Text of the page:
And, for me, that’s the answer, isn’t it?
That’s why choosing life is better than death.

Because hope comes when we least expect it.   Hope is about counting the small, easily overlooked blessings as often as we notice the daggers.  It’s about putting more weight in the warm smiles and unexpected gifts we’re given than in the arrows that sometimes piece our hearts.  This book, it might remind me that, as far as I’ve come, I’ve still got a long road to go.   It might  remind me of memories I’d rather forget.  It might make me confront questions I don’t especially want to answer.  But it also gives me a reason to go back to high school, so I might give Stackhouse his new book.    It might scare me a little, because there’s more truth to this novel than I really want to acknowledge, but I trust You.  Remember when I was very little and I laid in the dark, holding my palm up toward the sky, asking You to hold my hand?  You always did.  Every, single time.  I would bask in the unexpected warmth that had settled over my palm and I would carefully lay my upturned, warm palm on my pillow, terrified that if I accidentally moved my hand during sleep, Your hand might slip out of mine.  Except it never did.  I’d wake up feeling secure still.  And, while I might be a little unconventional, despite everything, I still believe in people.  Because I know without doubt some of them truly care. 


The book ends with the lyrics to a song.

This little light of mine, I’m going to let it shine.   This little light of mine, I’m going to let it shine.  This little light of mine, I’m going to let it shine, let it shine, let it shine, let it shine.  Hide it under a bushel, NO! I’m going to let it shine,  Hide it under a bushel, NO!  I’m going to let it shine.  Hide it under a bushel, NO!  I’m going to let it shine, let it shine, let it shine, let it shine.”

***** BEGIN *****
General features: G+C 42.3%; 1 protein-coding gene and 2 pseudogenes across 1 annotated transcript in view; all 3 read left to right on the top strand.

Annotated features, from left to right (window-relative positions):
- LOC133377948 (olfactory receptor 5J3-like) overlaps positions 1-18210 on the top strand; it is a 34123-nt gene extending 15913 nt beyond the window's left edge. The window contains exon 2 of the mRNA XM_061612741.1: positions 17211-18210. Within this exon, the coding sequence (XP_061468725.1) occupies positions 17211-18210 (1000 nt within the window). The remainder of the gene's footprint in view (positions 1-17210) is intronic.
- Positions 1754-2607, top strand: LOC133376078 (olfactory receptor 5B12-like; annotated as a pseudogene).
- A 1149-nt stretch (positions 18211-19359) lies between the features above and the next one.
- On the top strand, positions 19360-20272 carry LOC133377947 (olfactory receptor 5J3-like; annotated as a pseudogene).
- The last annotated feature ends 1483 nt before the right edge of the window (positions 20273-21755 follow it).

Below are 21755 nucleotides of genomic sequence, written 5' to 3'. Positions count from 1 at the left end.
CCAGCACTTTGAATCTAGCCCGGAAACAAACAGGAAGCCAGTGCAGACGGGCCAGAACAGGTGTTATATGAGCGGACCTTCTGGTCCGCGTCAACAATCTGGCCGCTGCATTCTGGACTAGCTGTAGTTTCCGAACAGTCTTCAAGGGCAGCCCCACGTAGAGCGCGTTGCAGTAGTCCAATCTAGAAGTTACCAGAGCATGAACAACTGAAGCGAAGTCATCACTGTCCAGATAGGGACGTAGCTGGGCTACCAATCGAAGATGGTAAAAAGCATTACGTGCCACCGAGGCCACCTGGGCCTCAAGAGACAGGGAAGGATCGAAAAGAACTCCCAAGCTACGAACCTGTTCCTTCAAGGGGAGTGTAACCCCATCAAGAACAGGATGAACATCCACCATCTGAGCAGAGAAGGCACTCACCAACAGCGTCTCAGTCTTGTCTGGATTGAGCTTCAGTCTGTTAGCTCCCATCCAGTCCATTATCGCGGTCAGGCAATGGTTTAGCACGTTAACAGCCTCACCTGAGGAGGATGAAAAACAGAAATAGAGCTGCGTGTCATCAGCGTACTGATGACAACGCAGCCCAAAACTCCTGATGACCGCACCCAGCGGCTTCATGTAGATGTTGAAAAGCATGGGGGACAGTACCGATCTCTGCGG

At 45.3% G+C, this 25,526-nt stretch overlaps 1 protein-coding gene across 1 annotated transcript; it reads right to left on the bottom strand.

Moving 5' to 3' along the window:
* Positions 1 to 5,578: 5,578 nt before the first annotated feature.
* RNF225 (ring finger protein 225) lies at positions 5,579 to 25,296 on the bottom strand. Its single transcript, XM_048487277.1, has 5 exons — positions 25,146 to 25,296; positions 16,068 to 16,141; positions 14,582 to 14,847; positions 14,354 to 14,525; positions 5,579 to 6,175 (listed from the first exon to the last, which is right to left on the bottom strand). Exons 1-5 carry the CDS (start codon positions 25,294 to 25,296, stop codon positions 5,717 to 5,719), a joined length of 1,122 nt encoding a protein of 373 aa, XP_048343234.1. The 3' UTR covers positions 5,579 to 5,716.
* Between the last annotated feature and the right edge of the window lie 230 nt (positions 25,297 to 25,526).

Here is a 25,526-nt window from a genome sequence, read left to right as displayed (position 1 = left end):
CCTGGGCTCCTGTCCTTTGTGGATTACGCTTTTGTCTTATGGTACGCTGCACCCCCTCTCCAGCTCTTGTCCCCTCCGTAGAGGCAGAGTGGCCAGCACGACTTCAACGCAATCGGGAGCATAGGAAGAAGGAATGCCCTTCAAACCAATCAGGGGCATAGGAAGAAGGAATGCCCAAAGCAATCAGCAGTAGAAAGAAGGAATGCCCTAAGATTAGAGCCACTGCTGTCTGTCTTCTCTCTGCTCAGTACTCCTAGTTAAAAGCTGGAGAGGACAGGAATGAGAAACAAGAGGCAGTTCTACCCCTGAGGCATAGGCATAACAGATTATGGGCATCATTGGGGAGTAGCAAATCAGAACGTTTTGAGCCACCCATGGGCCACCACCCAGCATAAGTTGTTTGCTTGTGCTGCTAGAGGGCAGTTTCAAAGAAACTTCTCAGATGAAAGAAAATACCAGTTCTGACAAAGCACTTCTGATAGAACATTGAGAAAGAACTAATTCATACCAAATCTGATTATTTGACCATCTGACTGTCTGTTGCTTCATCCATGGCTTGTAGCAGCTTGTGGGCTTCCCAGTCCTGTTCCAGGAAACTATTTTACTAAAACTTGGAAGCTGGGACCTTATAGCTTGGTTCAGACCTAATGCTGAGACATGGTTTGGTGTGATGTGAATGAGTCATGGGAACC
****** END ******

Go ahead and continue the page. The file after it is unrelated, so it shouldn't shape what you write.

I can keep the pain—that which I’ve conquered and/or that which I have not— to myself or I can let You take it and use it.  You see further than I do,  You know who might read this book and why,  I don’t.   I can keep it under a bushel, guard it and let it keep me in a tomb of fear all my life or I can share it and learn that maybe, just maybe,  I can overcome this too.  There was a time when the mere thought of anyone knowing I laid on a bed and let really bad things happen to me filled my entire core with shame and panic.   Now,  I feel the sadness for a little girl lost, but can stand in front of a crowd and say words I could never have said aloud ten years ago.  The light has shone;  friends have been made;  healing has been felt;  hope has been alive.   So.    I’ll take a deep breath and turn this part of my past over to You too:  let the light shine.


Thank You for writing.  Thank You for a supportive mother, sister and children.  Thank You for the teachers and friends I’ve met along the way who have sewn hope so deep into my soul I can’t forget what it looks and feels like.  Thank You for letting me dream like Cinderella and daughters that let me play.  Thank You for songs that resonate in my head when I am hurting, and memories of things like horses, homeless angels, creeks and the smell of old books that have wrapped me up in warmth on nights when the past made me feel cold.  Thank You for a church that feels like home, a city that beats in my heart and, most of all, thank You for allowing me to still care so deeply.  Caring, you see, that has been the key.  Caring enough to trust despite all logic screaming not to;  caring enough to get up even, and maybe especially, when I want to hide instead;  caring enough to see the homeless man’s smile;  caring enough to notice a stranger was holding a door open for me….  maybe I don’t have anything to offer anyone.  Maybe Taya’s right and my life doesn’t really matter.  Maybe my worst fear will happen, and I’ll be totally forgotten.   She said,  “caring doesn’t matter”,  Taya did.  But she was wrong.  If you stop caring, that’s when the sky turns dark and you’re in real danger.   But as long as I care about others, there exists a reason to hope.
And so,  very, very soon I’ll announce the official release of  the book.  Because I believe in writing and in all the truths my writing holds.  Because I believe in strangers and in others.  And because I believe in You.